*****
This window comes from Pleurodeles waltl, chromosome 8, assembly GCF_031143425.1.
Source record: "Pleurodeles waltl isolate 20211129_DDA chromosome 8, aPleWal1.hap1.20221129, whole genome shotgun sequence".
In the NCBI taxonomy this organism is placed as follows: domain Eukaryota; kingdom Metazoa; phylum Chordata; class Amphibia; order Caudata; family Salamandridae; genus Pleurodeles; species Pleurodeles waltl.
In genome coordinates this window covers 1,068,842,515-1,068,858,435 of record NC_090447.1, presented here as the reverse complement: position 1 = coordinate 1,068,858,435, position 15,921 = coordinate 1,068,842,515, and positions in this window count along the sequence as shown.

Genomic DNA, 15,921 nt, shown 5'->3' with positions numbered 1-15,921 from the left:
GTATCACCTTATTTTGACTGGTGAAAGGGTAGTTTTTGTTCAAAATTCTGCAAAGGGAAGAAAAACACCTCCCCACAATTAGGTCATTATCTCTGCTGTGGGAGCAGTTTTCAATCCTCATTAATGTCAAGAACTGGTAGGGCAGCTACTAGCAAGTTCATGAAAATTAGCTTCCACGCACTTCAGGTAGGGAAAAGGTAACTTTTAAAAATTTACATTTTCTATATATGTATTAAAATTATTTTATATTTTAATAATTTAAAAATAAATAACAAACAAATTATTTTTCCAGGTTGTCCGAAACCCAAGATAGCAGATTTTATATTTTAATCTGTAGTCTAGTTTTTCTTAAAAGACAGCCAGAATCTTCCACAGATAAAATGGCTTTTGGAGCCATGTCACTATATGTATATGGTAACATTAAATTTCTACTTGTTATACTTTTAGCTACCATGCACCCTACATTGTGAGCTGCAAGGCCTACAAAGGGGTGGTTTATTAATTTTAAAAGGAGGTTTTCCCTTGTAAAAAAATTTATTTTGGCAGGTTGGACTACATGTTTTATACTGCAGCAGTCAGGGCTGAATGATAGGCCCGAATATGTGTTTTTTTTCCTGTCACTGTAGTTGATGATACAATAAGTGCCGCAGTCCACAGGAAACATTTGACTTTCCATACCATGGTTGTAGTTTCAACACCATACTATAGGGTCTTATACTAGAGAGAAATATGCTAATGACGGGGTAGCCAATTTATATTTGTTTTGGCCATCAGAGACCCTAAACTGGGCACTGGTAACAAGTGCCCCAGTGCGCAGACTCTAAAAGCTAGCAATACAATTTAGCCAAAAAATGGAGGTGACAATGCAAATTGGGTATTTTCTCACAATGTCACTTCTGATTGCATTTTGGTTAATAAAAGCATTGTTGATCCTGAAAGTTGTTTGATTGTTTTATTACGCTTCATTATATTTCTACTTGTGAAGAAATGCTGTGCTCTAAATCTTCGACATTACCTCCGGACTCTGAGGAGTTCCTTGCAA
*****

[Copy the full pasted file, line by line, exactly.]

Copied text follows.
This window comes from Pleurodeles waltl, chromosome 8, assembly GCF_031143425.1.
Source record: "Pleurodeles waltl isolate 20211129_DDA chromosome 8, aPleWal1.hap1.20221129, whole genome shotgun sequence".
In the NCBI taxonomy this organism is placed as follows: domain Eukaryota; kingdom Metazoa; phylum Chordata; class Amphibia; order Caudata; family Salamandridae; genus Pleurodeles; species Pleurodeles waltl.
In genome coordinates this window covers 1,068,842,515-1,068,858,435 of record NC_090447.1, presented here as the reverse complement: position 1 = coordinate 1,068,858,435, position 15,921 = coordinate 1,068,842,515, and positions in this window count along the sequence as shown.

Genomic DNA, 15,921 nt, shown 5'->3' with positions numbered 1-15,921 from the left:
GTATCACCTTATTTTGACTGGTGAAAGGGTAGTTTTTGTTCAAAATTCTGCAAAGGGAAGAAAAACACCTCCCCACAATTAGGTCATTATCTCTGCTGTGGGAGCAGTTTTCAATCCTCATTAATGTCAAGAACTGGTAGGGCAGCTACTAGCAAGTTCATGAAAATTAGCTTCCACGCACTTCAGGTAGGGAAAAGGTAACTTTTAAAAATTTACATTTTCTATATATGTATTAAAATTATTTTATATTTTAATAATTTAAAAATAAATAACAAACAAATTATTTTTCCAGGTTGTCCGAAACCCAAGATAGCAGATTTTATATTTTAATCTGTAGTCTAGTTTTTCTTAAAAGACAGCCAGAATCTTCCACAGATAAAATGGCTTTTGGAGCCATGTCACTATATGTATATGGTAACATTAAATTTCTACTTGTTATACTTTTAGCTACCATGCACCCTACATTGTGAGCTGCAAGGCCTACAAAGGGGTGGTTTATTAATTTTAAAAGGAGGTTTTCCCTTGTAAAAAAATTTATTTTGGCAGGTTGGACTACATGTTTTATACTGCAGCAGTCAGGGCTGAATGATAGGCCCGAATATGTGTTTTTTTTCCTGTCACTGTAGTTGATGATACAATAAGTGCCGCAGTCCACAGGAAACATTTGACTTTCCATACCATGGTTGTAGTTTCAACACCATACTATAGGGTCTTATACTAGAGAGAAATATGCTAATGACGGGGTAGCCAATTTATATTTGTTTTGGCCATCAGAGACCCTAAACTGGGCACTGGTAACAAGTGCCCCAGTGCGCAGACTCTAAAAGCTAGCAATACAATTTAGCCAAAAAATGGAGGTGACAATGCAAATTGGGTATTTTCTCACAATGTCACTTCTGATTGCATTTTGGTTAATAAAAGCATTGTTGATCCTGAAAGTTGTTTGATTGTTTTATTACGCTTCATTATATTTCTACTTGTGAAGAAATGCTGTGCTCTAAATCTTCGACATTACCTCCGGACTCTGAGGAGTTCCTTGCAA